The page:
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There is undisputed freedom and flexibility that being online has brought in our lives – from writing online exams right up to online shopping. I mean for starters; you probably would not be reading this blog post had you not been connected online. With instant messaging and notifications, endless apps across phones, tablets, and laptops, we’ve never been more connected. In one hour, you can Skype family, facetime a friend, send off a string of emails, tweet, and post a story on Instagram. It’s all so normal now and for most of us, it has become a part of our daily lives.
Although being connected is extremely pivotal for productivity, convenience and learning, one can’t help but wonder whether being constantly online and connected to almost everyone is a bit much.
According to The Social Network, a Netflix documentary that highlights the dangers of social media, we are the most connected yet loneliest generation with high statistics of depression. Mundane activities have become even harder to carry out with the growth of online activity. For example, a psychologist from the documentary states that GenZ is less comfortable with taking risks, and less likely to get a driver’s license or go on a date. The age at which young people obtain their driver’s license has become older as time goes by.
Perhaps you don’t relate to these stats but in one way or another, the online world has dramatically changed the relationship we have with ourselves and other people. To gain some perspective, let us weigh up the pros and cons which can probably help some of you make informed decisions.
Learning and working virtually
More than ever, this year has shown that being connected through the internet is a great boost for teams who don’t need to be in the office as they can work virtually. The same can be said for students who want to learn and study online.
Instant access to information
I think most of us can agree that Google is one of the best creations yet. Being able to any kind of information within the tip of your finger is a great privilege that one shouldn’t take lightly. Apps such as YouTube have become an integral tool to teach us how to do some important DIY things as well as tutorials. We live in an era where it is nearing impossible to require labour to do things because you can just google how to do it. Even dictionaries are quickly becoming outdated because why page an entire book when you can just take out your phone and google the meaning of a word.
Being connected to friends and family
One big positive of the online world is the ability to remain connected to people you have built a relationship with. Therefore texting and video calling loved ones is a more positive use of screens than just scrolling through Instagram or things that don’t enhance your relationships.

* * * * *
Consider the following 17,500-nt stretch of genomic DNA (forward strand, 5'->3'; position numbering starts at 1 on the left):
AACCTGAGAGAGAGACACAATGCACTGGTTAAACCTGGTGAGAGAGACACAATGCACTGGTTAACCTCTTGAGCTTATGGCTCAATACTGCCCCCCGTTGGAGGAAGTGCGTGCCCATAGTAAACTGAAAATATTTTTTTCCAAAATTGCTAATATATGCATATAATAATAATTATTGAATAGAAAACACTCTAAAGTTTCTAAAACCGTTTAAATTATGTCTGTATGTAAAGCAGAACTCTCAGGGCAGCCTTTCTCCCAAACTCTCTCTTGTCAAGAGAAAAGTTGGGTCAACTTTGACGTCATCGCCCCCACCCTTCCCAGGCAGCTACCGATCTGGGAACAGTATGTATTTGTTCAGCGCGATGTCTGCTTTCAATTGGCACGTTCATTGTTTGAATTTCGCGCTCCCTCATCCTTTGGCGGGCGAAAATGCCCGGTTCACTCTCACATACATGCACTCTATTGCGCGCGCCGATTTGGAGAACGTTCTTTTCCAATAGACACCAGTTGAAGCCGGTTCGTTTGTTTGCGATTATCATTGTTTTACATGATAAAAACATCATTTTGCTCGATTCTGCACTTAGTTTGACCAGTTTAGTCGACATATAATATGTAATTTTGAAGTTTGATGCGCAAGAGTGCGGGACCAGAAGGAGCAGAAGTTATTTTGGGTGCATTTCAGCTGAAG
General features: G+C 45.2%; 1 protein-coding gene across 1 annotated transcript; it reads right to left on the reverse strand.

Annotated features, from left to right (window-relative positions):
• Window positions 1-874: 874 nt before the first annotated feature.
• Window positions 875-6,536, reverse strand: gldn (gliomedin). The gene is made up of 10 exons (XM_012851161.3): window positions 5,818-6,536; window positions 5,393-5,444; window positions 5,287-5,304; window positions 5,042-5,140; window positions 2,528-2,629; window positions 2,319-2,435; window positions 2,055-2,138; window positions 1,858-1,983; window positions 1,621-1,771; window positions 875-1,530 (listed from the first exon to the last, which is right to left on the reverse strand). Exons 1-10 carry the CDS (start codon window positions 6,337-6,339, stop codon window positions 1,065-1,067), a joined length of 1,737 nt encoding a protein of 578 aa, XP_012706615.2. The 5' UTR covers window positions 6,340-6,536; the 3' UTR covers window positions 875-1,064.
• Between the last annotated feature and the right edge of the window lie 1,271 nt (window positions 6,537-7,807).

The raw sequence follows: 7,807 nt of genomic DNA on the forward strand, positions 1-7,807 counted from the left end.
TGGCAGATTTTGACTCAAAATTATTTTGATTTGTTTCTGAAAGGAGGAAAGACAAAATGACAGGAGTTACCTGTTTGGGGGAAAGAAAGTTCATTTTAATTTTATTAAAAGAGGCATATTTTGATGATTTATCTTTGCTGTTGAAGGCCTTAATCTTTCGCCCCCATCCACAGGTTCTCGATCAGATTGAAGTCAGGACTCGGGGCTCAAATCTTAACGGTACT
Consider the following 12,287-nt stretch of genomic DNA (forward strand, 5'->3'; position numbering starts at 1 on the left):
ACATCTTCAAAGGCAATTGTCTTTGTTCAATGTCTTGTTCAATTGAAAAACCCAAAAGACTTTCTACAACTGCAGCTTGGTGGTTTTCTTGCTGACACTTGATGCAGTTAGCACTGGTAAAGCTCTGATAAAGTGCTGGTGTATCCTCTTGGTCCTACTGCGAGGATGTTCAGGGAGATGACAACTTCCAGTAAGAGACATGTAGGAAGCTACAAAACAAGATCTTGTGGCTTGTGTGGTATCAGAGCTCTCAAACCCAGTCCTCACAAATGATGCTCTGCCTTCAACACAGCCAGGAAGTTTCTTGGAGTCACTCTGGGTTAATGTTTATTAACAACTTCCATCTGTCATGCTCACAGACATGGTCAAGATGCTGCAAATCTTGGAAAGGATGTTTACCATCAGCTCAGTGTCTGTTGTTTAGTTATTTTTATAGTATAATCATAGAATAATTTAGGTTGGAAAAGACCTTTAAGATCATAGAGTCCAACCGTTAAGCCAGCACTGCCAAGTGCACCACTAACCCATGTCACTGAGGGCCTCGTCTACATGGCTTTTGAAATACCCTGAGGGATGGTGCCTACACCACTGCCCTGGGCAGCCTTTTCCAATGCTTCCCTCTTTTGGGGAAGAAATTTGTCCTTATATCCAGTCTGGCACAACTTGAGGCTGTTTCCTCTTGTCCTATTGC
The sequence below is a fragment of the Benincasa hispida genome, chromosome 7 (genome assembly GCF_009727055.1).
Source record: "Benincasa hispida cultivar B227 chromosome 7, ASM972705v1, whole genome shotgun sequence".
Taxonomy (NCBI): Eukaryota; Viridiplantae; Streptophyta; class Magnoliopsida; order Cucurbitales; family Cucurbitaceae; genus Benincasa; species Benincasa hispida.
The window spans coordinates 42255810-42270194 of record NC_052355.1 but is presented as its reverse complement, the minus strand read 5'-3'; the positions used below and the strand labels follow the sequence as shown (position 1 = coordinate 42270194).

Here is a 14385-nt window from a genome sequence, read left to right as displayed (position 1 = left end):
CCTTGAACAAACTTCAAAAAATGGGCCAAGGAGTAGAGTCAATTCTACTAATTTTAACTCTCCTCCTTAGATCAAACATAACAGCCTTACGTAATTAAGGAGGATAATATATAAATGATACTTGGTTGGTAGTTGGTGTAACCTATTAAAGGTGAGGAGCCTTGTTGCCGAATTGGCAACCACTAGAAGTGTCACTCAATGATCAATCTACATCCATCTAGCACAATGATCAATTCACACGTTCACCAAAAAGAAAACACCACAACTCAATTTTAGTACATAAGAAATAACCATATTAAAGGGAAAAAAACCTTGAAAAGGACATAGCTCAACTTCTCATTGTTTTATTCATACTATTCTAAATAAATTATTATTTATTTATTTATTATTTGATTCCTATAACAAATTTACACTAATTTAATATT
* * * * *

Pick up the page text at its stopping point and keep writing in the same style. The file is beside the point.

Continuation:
In other words, it can be beneficial to use Facebook for example to catch up with a friend from across the world – as long as it’s not interfering with making in-person plans with other people.
The inability to switch off
If you are one of those people who check emails and social media in the morning before you do anything, you’re not alone. The boundaries between work, school, home and social circles have been blurred by wireless connections and mobile devices.
While being available when needed can be counted as a positive by some, the pressure to be constantly available can be quite exhausting if no boundaries are established.
Arguably one of the biggest pitfalls of being online is the constant distractions of the internet. These distractions vary from a phone call during a meeting or a notification from social media that can cause curiosity and next thing you know, you’re picking up your phone and allowing yourself to be distracted.
According to the Netflix documentary, The Social Network, we are the most anti-social generation to date. Being online with our friends and family can create the illusion that we are “seeing” our loved ones, but maybe we really need to interrogate how often we go out for coffee, take a walk, play sports, go to the movies and the like. Loneliness is a result of the fact that screen time cannot replace investment in real and intimate relationships. Screens are taking us away from the real relationships in our lives.
Social media and anxiety
Seeing all of the great things your Facebook or Instagram friends are posting about may make you feel left out or inadequate. Additionally, you might start comparing how many “likes” or comments others get on their posts compared to your own. It might also make you compare their “progress” in life relative to yours which may lead to increased anxiety that your life is not as progressive. Above that, it might make you think of all the things that you don’t have (i.e., partner, job, qualifications, etc).
Screentime and depression
A study conducted in 2017 states that adults who watched TV or used a computer for more than 6 hours per day are more likely to experience moderate to severe depression. The reality is that looking at a screen for an excessive number of hours can worsen a person’s mood.
If you are a creative person, creative thoughts can be compromised by excessive information. Basically, if we are inundated with too much information without time to unpack, ponder and reflect, one is less likely to be innovative. Thus, the creative block. This is why often; writers will go on a writer’s retreat and switch off from the noise of the world and look for inspiration elsewhere.